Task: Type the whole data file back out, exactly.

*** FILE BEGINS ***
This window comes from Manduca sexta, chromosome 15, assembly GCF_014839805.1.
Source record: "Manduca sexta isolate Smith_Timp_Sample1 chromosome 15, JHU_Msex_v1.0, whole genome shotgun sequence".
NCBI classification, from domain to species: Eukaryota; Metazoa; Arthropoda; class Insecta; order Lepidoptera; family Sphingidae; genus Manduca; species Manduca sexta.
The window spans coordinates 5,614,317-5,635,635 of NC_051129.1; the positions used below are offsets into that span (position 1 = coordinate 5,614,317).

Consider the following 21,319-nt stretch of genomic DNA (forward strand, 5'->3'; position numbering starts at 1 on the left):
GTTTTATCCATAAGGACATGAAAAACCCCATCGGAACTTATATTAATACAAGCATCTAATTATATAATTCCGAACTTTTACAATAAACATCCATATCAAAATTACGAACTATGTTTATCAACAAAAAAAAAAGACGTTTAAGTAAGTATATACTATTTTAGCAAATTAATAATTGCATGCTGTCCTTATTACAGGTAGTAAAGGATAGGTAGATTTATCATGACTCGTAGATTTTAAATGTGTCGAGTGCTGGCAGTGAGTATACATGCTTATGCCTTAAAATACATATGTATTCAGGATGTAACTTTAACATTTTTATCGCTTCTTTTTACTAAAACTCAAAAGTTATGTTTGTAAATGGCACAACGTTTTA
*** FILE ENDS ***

This window comes from Manduca sexta, chromosome 15, assembly GCF_014839805.1.
Source record: "Manduca sexta isolate Smith_Timp_Sample1 chromosome 15, JHU_Msex_v1.0, whole genome shotgun sequence".
NCBI classification, from domain to species: Eukaryota; Metazoa; Arthropoda; class Insecta; order Lepidoptera; family Sphingidae; genus Manduca; species Manduca sexta.
The window spans coordinates 5,614,317-5,635,635 of NC_051129.1; the positions used below are offsets into that span (position 1 = coordinate 5,614,317).

Consider the following 21,319-nt stretch of genomic DNA (forward strand, 5'->3'; position numbering starts at 1 on the left):
GTTTTATCCATAAGGACATGAAAAACCCCATCGGAACTTATATTAATACAAGCATCTAATTATATAATTCCGAACTTTTACAATAAACATCCATATCAAAATTACGAACTATGTTTATCAACAAAAAAAAAAGACGTTTAAGTAAGTATATACTATTTTAGCAAATTAATAATTGCATGCTGTCCTTATTACAGGTAGTAAAGGATAGGTAGATTTATCATGACTCGTAGATTTTAAATGTGTCGAGTGCTGGCAGTGAGTATACATGCTTATGCCTTAAAATACATATGTATTCAGGATGTAACTTTAACATTTTTATCGCTTCTTTTTACTAAAACTCAAAAGTTATGTTTGTAAATGGCACAACGTTTTA